Synopses & Reviews
I wrote a story about you. Well, sort of, see, it's mostly about me. Well, entirely about me, but here's the catch: I'm you. No, really, I mean it. Not like that transcendentalism stuff we're learning in English class, but really, truly, I'm you. I know what it feels like when your heart beats so hard against your white bone ribs, when you sing in the shower with soap in your eyes, when you run until you get a side ache. I wrote this story about you because I am so in love with you, your broken-fence teeth and your tissue-paper scars. I love you when you're so exhausted it could topple you to the ground, so in love it could snap guitar strings, so sickly sweet it could make lips smile. This is a reckless love story. This is my shameless confession.
"In Trope's memoir of her sophomore year, the teenage author struggles with society and her own identity, falls in love with a girl who becomes a boy and, in a postmodern moment, describes publishing this memoir. The paper-over-board book reads like a diary, with plenty of explicit language and sex talk; characters are given cryptic names ('Linux Shoe' is her gay best friend; 'Scully/Skull' is her 'first girlfriend turned first boifriend') and some of the writing is cryptic too. Trope juxtaposes sophisticated references and ideas next to talk of band practice and earth club, reflecting her complicated emerging identity as a bright, talented and driven teen who doesn't fit into society's mold. The entries progress in seductively brief, self-contained bites (more like fits and starts than a traditional chronological memoir) and readers will find many moments to which they can easily relate ('Forced out of slumber to argue with my hair. I claim defeat'). At times, Trope's rants can be pretentious or obvious ('I wonder when I will be content with everything and nothing that I have'), but the author's willingness to make herself vulnerable, especially in her writing about Scully's gender transformation, makes for an impressive read ('My heart knows that my boyfriend is truly genderless, a creature beyond definition, a walking heart with limbs and lips'). Ages 14-up." Publishers Weekly (Copyright 2003 Reed Business Information, Inc.)
"[Zoe's] writing is engaging, the cast of characters is vibrant, and the book's ability to capture high school life for those on the edge of the culture is uncanny. Readers, regardless of age, will recognize themselves in this new classic." VOYA
"Zoe Trope's tale of a frustrated freshman girl is lively, personal, and refreshingly honest. We follow her through mercurial attractions and the tedious vagaries of high school life while being treated to some of the most enlightened and original observations since Holden Caulfield first left prep school." Mark Jude Poirier, author of Goats
"Imagine all the angst and lust of high school. Now imagine having all the intellectual and emotional maturity to capture every excruciating moment. Zoe Trope has written a book for those of us who remember high school all too well...and for those of us who have blocked it out completely. Who knew that the deadening monotony of high school could inspire such passion, wit, and delectable turns of phrase? Thank god she survived her first year of high school and lived to tell us about it." Thea Hillman, author of Depending on the Light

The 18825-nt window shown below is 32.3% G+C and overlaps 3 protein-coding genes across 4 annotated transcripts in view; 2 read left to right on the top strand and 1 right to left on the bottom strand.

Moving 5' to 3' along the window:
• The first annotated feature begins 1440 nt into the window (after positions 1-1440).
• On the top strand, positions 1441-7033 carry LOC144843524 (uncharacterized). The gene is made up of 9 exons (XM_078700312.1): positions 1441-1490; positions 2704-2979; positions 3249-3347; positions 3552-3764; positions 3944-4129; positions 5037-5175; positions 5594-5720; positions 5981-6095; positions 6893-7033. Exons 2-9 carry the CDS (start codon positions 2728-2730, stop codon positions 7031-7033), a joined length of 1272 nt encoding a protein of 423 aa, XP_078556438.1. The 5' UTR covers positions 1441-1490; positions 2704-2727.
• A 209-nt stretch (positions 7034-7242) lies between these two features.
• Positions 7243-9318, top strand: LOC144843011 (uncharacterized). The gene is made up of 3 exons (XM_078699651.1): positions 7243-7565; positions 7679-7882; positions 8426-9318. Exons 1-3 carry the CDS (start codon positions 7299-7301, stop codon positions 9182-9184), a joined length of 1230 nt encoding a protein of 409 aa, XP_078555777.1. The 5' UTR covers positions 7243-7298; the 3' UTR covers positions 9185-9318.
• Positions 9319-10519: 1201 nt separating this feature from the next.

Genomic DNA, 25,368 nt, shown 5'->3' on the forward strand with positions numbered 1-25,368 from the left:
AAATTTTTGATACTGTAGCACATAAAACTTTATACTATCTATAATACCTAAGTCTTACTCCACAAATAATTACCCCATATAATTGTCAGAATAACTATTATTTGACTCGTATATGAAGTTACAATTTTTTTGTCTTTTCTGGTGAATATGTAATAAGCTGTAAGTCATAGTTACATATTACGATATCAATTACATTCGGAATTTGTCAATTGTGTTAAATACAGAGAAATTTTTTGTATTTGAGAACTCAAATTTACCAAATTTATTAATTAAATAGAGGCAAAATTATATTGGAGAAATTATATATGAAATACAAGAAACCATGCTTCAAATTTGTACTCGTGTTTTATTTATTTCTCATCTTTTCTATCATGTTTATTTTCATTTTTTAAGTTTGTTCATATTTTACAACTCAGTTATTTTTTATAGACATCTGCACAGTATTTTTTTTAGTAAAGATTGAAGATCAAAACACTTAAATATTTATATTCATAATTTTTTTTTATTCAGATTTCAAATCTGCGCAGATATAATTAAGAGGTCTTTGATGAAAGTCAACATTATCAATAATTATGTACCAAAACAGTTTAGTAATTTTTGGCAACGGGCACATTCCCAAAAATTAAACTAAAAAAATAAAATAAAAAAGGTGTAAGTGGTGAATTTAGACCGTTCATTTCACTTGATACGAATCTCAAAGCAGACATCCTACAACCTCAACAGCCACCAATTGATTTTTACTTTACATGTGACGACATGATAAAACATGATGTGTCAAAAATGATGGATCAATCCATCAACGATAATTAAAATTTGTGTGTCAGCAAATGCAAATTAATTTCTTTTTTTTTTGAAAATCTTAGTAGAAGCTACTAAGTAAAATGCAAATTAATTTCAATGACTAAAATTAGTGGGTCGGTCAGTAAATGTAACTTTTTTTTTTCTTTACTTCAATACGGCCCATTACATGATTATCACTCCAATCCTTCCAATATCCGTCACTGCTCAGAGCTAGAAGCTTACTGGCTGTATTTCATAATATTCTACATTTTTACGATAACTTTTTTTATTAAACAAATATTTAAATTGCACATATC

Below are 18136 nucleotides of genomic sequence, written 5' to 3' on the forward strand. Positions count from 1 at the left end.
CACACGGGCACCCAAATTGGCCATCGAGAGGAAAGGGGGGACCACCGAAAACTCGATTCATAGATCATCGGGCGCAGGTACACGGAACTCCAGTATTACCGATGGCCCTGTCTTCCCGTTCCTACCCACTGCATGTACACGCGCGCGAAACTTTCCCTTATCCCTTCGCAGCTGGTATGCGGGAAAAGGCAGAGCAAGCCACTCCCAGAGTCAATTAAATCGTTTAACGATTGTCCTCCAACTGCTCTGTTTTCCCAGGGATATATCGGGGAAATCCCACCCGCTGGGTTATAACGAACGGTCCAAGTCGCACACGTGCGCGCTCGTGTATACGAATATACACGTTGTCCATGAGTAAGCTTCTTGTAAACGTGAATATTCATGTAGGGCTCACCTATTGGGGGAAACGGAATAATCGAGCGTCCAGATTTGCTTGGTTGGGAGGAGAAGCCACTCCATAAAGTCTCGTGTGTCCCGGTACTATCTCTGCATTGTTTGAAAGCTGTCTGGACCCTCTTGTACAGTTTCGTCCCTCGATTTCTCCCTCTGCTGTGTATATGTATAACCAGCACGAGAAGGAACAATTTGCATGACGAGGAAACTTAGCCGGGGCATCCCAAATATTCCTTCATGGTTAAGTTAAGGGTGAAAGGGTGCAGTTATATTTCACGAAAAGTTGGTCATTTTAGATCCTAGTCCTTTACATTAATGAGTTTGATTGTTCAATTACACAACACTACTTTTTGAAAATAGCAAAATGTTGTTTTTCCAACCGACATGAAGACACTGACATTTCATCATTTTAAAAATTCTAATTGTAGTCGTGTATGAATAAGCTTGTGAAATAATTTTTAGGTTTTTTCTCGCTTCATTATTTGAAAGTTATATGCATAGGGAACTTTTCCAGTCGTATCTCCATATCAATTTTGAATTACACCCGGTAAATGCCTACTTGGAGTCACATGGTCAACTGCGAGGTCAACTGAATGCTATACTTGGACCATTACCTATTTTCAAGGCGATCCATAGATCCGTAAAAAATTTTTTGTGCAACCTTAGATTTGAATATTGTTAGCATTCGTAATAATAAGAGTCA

"I am in awe of Zoe Trope. She is capable of expressing so much feeling, with such beautiful authenticity. This book is more than the kind of good story we've become satisfied with. It's more than interesting. It's art." Jonathan Safran Foer, author of Everything Is Illuminated
"The strength and uniqueness of [Zoe's] voice and the raw nature of her style are a welcome change. She doesn't fall into some of the conventions that plague creative nonfiction, trying to make sense of senseless events, philosophizing or meditating on every mundane detail." Orlando Sentinel
At 17, Zoe Trope has captured the attention of bestselling authors and the national media with her startling memoir of high school. Now, Zoe adds a new chapter exclusively for this paperback edition.
Please Don't Kill the Freshman
is the true tale of one Portland girl's first year of high school. It signals the emergence of a true and totally original voice in the world of underground writing.
Written at the start of the new century, while the author was just fourteen, Please Don't Kill the Freshman is a brilliant and entertaining look at what really happens in today's high schools. Her name has been changed to Zoe Trope to protect the identity of herself and her friends.
About the Author
Zoe Trope exists. She was born in 1986 and graduated from high school with the class of 2003 in Oregon.
Right now, Rainer Maria's Long Knives Drawn or Pete Yorn's Day I Forgot. Other favorites include Tortoise's TNT, Sleater-Kinney's Call the Doctor, Radiohead's OK Computer (or Kid A), Laurie Anderson's Big Science, and Starlight Mints' The Dreams That Stuff Was Made Of.
Where do you write?
On other people's hands, in large blank notebooks, in the margins of my math homework, on envelopes, on the back of worksheets, on dry erase boards in classrooms, on the vinyl seats of pizzerias in Chicago.
Qualities you most admire?
Homosexuality....Yep, thats about it.
What do you do to relax?
Write long hand-written letters to friends and send postcards to complete strangers.
Place where you were/are happiest?
In the midst of a torrid make-out session with someone fabulous, or at the post office.
Most embarrassing moment?
When Dave Eggers made me stand up in the middle of a crowded audience at one of his readings and said some really great thing about my book that I cant even remember now.